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California's economic image suffered another blow Wednesday when the U.S. Chamber of Commerce rated it in the bottom tier of states in the friendliness of its laws to business investment.

California was placed in the bottom of three tiers in a nationwide review of state business laws for the chamber by Seyfarth Shaw LLP, a prominent employment and labor law firm.

The chamber noted that California's and Massachusetts' laws are so unique that the law firm has published employers' handbooks just for those states.

"California has a large and diverse economy environment for new job creation," the chamber's report says. "The state is known for its persistent budget woes and debt, high taxes, and complex employment laws and regulations. The unemployment rate in California was 12.4 percent in late 2010, well above the national average."

The report listed specific factors in the state's "poor" ranking along with Massachusetts, Connecticut, Hawaii, Illinois, Maine, Michigan, Montana, Nevada, New Jersey, New York, Oregon, Pennsylvania, Washington and Wisconsin. They include: "hostility towards non-competition agreements," complex and "elaborate" wage and hour laws, anti-discrimination laws that go beyond those of the federal government, tight privacy laws, personal leave laws that go beyond the feds and a ban on "use it or lose it" vacation rules.

"California has some of the most complex labor and employment laws in the nation," the report continues. "Many of the requirements imposed on employers differ significantly from federal law. California is unique in its hostility to noncompetition agreements. Even narrowly tailored restraints are not only unenforceable in California, but can also be considered unfair business practices."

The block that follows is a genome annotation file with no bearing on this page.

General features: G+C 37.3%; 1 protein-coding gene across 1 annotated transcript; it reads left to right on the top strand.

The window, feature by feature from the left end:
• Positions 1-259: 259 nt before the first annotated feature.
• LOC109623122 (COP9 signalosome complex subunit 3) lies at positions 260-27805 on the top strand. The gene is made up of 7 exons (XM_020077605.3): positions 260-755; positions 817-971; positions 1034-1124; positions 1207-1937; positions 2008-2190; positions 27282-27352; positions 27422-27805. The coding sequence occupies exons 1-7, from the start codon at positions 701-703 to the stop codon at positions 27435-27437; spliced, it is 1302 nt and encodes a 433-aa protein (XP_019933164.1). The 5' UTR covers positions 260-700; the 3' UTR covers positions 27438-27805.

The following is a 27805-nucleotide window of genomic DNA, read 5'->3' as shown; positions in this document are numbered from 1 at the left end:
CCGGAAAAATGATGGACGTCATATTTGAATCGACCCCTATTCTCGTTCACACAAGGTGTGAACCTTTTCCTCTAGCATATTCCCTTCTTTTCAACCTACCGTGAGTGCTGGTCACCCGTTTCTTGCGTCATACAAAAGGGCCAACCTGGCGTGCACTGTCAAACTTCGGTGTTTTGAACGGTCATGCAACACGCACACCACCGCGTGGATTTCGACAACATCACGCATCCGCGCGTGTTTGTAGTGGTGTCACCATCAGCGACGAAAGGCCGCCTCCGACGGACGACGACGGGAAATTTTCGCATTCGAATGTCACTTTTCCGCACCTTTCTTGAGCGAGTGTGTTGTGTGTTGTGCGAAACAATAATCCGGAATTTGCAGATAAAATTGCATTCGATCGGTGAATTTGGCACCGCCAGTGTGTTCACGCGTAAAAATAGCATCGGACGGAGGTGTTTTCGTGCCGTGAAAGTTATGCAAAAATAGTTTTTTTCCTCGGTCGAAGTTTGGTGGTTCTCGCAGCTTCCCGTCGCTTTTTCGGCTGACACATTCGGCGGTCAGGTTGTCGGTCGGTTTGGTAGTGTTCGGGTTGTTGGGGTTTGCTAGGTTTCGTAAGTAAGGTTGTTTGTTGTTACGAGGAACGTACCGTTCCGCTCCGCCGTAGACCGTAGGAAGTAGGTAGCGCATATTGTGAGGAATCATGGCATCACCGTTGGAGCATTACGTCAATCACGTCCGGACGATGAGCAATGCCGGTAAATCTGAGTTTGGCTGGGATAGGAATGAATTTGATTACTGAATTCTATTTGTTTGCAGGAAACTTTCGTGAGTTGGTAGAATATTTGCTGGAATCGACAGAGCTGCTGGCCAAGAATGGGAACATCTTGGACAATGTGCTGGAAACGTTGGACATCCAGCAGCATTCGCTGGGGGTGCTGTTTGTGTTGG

The report accuses California labor law of creating "a cottage industry of class actions for employees seeking payment for unreimbursed or inadequately reimbursed job-related expenses such as mileage and cell phone charges."

The report was the second this week to besmirch the state's business climate. The Gallup polling organization, in a nationwide survey of employees, rated California the third lowest state in job creation activity, with only Nevada and New Jersey in worse shape.

Both reports were issued as Gov. Jerry Brown and legislators confront a multi-billion-dollar budget deficit and Republican lawmakers hint that scaling back business regulation may be a price for their voting for Brown's plan of budget cuts and asking voters to extend taxes.

The full U.S. Chamber of Commerce report can be found here.



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